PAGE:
According to the study, published in the journal Biology Letters, scientists laser scanned several skeletons of modern-day mammals in order to measure the minimum amount of skin needed to cover them.
“One of the most important things palaeobiologists need to know about fossilized animals is how much they weighed. This is surprisingly difficult, so we have been testing a new approach. We laser scanned various large mammal skeletons, including polar bear, giraffe and elephant, and calculated the minimum wrapping volume of the main skeletal sections,” said the lead author Bill Sellers.
The results showed that the studied animals had about 21 percent more body mass than the minimum skeletal volume.
“We showed that the actual volume is reliably 21% more than this value, so we then laser scanned the Berlin Brachiosaur, Giraffatitan brancai, calculating the skin and bone wrapping volume and added 21%. We found that the giant herbivore weighed 23 tons, supporting the view that these animals were much lighter than traditionally thought,” Sellers added.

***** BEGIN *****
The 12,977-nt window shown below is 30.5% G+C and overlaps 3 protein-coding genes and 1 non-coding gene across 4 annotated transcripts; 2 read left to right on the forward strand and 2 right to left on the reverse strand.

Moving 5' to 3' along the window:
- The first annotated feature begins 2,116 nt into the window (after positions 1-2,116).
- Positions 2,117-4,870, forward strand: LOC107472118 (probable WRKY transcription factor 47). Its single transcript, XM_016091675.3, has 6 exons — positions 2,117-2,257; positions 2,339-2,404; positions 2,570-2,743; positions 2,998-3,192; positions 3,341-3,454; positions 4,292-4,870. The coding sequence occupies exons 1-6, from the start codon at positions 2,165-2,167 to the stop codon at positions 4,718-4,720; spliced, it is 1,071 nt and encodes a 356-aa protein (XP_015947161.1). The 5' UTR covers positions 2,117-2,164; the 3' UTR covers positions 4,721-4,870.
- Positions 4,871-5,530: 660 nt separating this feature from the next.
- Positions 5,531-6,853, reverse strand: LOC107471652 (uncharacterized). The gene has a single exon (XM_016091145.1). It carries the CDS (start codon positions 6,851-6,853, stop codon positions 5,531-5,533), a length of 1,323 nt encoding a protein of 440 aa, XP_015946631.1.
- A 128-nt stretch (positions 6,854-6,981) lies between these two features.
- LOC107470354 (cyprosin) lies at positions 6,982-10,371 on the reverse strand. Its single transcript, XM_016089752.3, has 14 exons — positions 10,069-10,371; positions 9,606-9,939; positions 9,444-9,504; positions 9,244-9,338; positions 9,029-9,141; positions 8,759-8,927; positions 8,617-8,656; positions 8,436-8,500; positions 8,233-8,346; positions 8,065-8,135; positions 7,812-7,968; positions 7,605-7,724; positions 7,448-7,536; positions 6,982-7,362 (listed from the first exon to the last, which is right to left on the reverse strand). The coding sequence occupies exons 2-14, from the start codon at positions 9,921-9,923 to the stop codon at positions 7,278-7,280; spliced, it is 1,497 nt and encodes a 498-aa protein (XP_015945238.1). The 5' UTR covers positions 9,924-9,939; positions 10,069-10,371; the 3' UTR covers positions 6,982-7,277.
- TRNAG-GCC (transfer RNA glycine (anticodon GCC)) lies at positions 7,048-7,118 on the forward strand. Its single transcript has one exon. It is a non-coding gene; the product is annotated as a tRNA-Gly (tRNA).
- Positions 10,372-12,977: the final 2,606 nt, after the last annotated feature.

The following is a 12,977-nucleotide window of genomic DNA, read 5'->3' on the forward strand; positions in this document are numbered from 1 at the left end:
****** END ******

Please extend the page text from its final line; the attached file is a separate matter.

Previous measurements had estimated weight of as high as 80 tons for Brachiosaur.
Sellers also noted that, “Volumetric methods are becoming more common as techniques for estimating the body masses of fossil vertebrates but they are often accused of excessive subjective input when estimating the thickness of missing soft tissue.”
Researchers have pointed out that the new method of measurement can be applied to all dinosaurs.